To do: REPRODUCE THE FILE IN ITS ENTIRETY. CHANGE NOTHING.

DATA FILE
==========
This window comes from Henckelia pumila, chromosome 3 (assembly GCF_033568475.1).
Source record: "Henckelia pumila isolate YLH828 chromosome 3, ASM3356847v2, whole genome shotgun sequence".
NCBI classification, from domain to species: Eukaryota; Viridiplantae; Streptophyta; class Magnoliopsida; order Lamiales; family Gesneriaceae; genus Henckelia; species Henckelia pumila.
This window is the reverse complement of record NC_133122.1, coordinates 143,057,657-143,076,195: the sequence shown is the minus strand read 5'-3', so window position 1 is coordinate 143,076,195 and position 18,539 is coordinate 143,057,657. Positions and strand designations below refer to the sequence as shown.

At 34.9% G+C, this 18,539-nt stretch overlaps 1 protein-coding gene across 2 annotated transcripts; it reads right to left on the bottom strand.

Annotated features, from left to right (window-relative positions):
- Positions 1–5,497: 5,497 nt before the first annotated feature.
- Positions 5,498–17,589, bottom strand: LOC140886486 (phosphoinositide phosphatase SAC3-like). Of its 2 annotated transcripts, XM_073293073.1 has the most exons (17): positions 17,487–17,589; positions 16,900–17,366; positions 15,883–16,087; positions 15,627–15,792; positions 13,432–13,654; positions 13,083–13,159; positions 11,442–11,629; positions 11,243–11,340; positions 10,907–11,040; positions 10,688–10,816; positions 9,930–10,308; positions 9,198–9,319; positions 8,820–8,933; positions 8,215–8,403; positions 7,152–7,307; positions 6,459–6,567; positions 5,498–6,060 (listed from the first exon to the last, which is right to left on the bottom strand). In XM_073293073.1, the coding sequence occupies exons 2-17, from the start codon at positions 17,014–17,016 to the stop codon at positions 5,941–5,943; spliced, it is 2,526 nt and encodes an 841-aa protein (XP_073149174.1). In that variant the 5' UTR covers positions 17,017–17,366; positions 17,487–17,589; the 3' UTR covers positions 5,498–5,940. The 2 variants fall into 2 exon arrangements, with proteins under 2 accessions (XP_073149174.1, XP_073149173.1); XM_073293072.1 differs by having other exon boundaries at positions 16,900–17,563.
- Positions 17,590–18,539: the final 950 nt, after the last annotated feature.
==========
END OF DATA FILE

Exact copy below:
This window comes from Henckelia pumila, chromosome 3 (assembly GCF_033568475.1).
Source record: "Henckelia pumila isolate YLH828 chromosome 3, ASM3356847v2, whole genome shotgun sequence".
NCBI classification, from domain to species: Eukaryota; Viridiplantae; Streptophyta; class Magnoliopsida; order Lamiales; family Gesneriaceae; genus Henckelia; species Henckelia pumila.
This window is the reverse complement of record NC_133122.1, coordinates 143,057,657-143,076,195: the sequence shown is the minus strand read 5'-3', so window position 1 is coordinate 143,076,195 and position 18,539 is coordinate 143,057,657. Positions and strand designations below refer to the sequence as shown.

At 34.9% G+C, this 18,539-nt stretch overlaps 1 protein-coding gene across 2 annotated transcripts; it reads right to left on the bottom strand.

Annotated features, from left to right (window-relative positions):
- Positions 1–5,497: 5,497 nt before the first annotated feature.
- Positions 5,498–17,589, bottom strand: LOC140886486 (phosphoinositide phosphatase SAC3-like). Of its 2 annotated transcripts, XM_073293073.1 has the most exons (17): positions 17,487–17,589; positions 16,900–17,366; positions 15,883–16,087; positions 15,627–15,792; positions 13,432–13,654; positions 13,083–13,159; positions 11,442–11,629; positions 11,243–11,340; positions 10,907–11,040; positions 10,688–10,816; positions 9,930–10,308; positions 9,198–9,319; positions 8,820–8,933; positions 8,215–8,403; positions 7,152–7,307; positions 6,459–6,567; positions 5,498–6,060 (listed from the first exon to the last, which is right to left on the bottom strand). In XM_073293073.1, the coding sequence occupies exons 2-17, from the start codon at positions 17,014–17,016 to the stop codon at positions 5,941–5,943; spliced, it is 2,526 nt and encodes an 841-aa protein (XP_073149174.1). In that variant the 5' UTR covers positions 17,017–17,366; positions 17,487–17,589; the 3' UTR covers positions 5,498–5,940. The 2 variants fall into 2 exon arrangements, with proteins under 2 accessions (XP_073149174.1, XP_073149173.1); XM_073293072.1 differs by having other exon boundaries at positions 16,900–17,563.
- Positions 17,590–18,539: the final 950 nt, after the last annotated feature.